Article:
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Different types of underfloor heating systems in 2024

Key Takeaways

  • There are two main types of underfloor heating,  hydronic and electric. Electric typically comes in the form of heat cables or electric heat mats. 
  • Electric underfloor heating typically has lower upfront costs. Running costs vary depending on the make and model, but traditionally hydronic is cheaper due to gas being cheaper to run than electricity. 

The efficiency of your underfloor heating is significantly impacted by the insulation in your home. Always keep insulation front of mind when installing a new underfloor heating system.

Types Underfloor Heating Systems

1. Electric Underfloor Heating

heated bathroom floor

Electric underfloor heating, often termed “dry” systems, utilizes thin wires or heating mats placed beneath the floor. 

Once switched on, these wires heat up, warming the floor surface and radiating heat throughout the room. 

The system is powered through the mains electricity and is typically controlled using a thermostat.

This system can be installed beneath various flooring types and is especially prevalent in modern builds.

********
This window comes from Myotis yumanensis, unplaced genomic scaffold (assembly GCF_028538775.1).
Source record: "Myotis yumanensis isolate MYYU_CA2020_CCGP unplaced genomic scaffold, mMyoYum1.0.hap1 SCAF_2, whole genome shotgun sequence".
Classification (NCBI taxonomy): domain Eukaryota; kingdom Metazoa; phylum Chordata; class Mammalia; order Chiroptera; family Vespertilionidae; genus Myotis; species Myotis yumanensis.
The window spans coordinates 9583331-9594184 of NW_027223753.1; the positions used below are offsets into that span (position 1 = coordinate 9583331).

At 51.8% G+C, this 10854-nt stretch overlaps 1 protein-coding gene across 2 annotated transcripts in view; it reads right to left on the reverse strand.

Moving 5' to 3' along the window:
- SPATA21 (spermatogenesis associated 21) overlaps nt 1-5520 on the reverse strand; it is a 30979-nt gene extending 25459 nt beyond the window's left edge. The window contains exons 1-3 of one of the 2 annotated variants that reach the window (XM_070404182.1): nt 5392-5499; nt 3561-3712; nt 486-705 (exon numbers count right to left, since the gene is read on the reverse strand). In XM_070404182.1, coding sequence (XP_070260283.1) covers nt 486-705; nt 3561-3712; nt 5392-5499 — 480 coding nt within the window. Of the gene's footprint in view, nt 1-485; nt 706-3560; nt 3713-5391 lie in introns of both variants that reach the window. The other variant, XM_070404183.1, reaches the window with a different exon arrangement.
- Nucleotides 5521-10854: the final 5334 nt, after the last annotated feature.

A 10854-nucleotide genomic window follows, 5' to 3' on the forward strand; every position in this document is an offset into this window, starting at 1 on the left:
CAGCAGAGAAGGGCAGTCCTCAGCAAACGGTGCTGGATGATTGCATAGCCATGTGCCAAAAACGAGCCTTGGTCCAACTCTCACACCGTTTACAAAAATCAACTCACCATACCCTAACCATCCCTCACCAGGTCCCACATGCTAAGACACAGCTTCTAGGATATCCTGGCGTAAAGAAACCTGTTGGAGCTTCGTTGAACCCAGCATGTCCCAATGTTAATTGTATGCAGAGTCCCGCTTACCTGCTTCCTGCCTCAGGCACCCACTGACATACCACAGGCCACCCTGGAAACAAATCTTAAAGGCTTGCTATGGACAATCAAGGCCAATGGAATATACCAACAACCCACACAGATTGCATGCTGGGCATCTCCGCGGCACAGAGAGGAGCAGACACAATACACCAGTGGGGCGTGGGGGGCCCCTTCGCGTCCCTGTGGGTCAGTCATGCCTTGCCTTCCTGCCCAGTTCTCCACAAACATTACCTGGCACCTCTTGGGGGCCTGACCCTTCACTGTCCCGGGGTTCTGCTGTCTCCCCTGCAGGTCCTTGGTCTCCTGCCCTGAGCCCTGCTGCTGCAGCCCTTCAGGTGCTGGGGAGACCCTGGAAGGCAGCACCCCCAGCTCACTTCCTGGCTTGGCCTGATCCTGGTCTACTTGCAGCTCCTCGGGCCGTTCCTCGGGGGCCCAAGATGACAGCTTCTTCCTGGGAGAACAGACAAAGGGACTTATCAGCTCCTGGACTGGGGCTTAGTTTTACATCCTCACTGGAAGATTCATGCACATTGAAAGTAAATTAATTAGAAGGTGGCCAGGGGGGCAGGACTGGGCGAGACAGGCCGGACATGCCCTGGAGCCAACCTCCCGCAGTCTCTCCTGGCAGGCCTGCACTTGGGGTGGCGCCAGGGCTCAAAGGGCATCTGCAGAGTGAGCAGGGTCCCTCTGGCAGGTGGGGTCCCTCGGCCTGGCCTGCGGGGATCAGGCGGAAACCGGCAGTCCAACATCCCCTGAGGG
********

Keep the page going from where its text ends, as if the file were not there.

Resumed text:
However, retrofits in older properties are also feasible but may involve lifting the existing flooring.

Pros and Cons

Pros:

Cons:

Estimated Cost

Electric underfloor heating systems generally have lower upfront costs than hydronic systems. 

Depending on the size and specific needs of a room, installation can range between £500 to £8,000.

Electric Radiant Heating Systems: Wires vs. Mats

wired vs. mats

One of the main differentiators in electric underfloor heating systems is the form in which the electrical elements are deployed. 

Broadly, this comes down to two types: loose-fit wiring systems and mat systems. Here’s an exploration of the distinctions between them and the advantages and disadvantages of each.

Loose-Fit Wire Systems

Loose-fit wire systems, as the name suggests, consist of standalone wires that are laid out across the floor. 

They offer flexibility, making them ideal for irregularly shaped rooms where custom layouts are necessary.

Pros:

Cons:

Electric Mat Systems

Mat systems are essentially wires that come pre-spaced on mesh mats. 

These mats are rolled out across the floor, making installation quicker and more streamlined, especially in larger, more regularly shaped spaces.

Pros:

Cons:

The choice between wire systems and mat systems often hinges on the specific needs of the room in question. 

For complex spaces with irregularities, the loose-fit wire systems provide the adaptability necessary. 

On the other hand, for larger, more standard spaces, the mat systems offer a quick and efficient installation process. 

As with all home improvement decisions, it’s essential to consider the specific needs of your space and consult with a professional when in doubt.

2. Hydronic Underfloor Heating

hydronic underfloor heating

Also known as ‘wet’ underfloor heating, hydronic systems circulate warm water through a series of polyethylene pipes beneath the floor.